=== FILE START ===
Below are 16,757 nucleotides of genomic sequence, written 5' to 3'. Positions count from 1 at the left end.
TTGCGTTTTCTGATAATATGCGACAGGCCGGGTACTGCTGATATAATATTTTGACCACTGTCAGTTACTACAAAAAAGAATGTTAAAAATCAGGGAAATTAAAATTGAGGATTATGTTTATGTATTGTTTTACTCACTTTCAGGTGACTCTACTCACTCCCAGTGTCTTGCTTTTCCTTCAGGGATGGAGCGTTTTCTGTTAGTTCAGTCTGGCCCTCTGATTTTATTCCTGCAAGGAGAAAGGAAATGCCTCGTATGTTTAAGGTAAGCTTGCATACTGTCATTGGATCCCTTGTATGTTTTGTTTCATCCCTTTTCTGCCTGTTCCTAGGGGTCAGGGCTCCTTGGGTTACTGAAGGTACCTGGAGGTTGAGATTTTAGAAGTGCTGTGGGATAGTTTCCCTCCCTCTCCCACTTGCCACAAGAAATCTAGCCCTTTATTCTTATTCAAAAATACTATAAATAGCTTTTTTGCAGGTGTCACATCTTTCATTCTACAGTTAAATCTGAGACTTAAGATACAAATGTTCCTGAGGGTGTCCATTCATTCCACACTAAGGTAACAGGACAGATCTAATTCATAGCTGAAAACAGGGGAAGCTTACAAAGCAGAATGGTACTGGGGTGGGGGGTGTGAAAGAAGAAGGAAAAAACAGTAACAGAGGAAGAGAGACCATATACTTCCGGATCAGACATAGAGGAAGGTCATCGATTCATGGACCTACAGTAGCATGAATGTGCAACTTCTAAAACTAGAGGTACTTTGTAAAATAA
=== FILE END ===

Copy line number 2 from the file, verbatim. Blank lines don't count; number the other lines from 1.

TTGCGTTTTCTGATAATATGCGACAGGCCGGGTACTGCTGATATAATATTTTGACCACTGTCAGTTACTACAAAAAAGAATGTTAAAAATCAGGGAAATTAAAATTGAGGATTATGTTTATGTATTGTTTTACTCACTTTCAGGTGACTCTACTCACTCCCAGTGTCTTGCTTTTCCTTCAGGGATGGAGCGTTTTCTGTTAGTTCAGTCTGGCCCTCTGATTTTATTCCTGCAAGGAGAAAGGAAATGCCTCGTATGTTTAAGGTAAGCTTGCATACTGTCATTGGATCCCTTGTATGTTTTGTTTCATCCCTTTTCTGCCTGTTCCTAGGGGTCAGGGCTCCTTGGGTTACTGAAGGTACCTGGAGGTTGAGATTTTAGAAGTGCTGTGGGATAGTTTCCCTCCCTCTCCCACTTGCCACAAGAAATCTAGCCCTTTATTCTTATTCAAAAATACTATAAATAGCTTTTTTGCAGGTGTCACATCTTTCATTCTACAGTTAAATCTGAGACTTAAGATACAAATGTTCCTGAGGGTGTCCATTCATTCCACACTAAGGTAACAGGACAGATCTAATTCATAGCTGAAAACAGGGGAAGCTTACAAAGCAGAATGGTACTGGGGTGGGGGGTGTGAAAGAAGAAGGAAAAAACAGTAACAGAGGAAGAGAGACCATATACTTCCGGATCAGACATAGAGGAAGGTCATCGATTCATGGACCTACAGTAGCATGAATGTGCAACTTCTAAAACTAGAGGTACTTTGTAAAATAA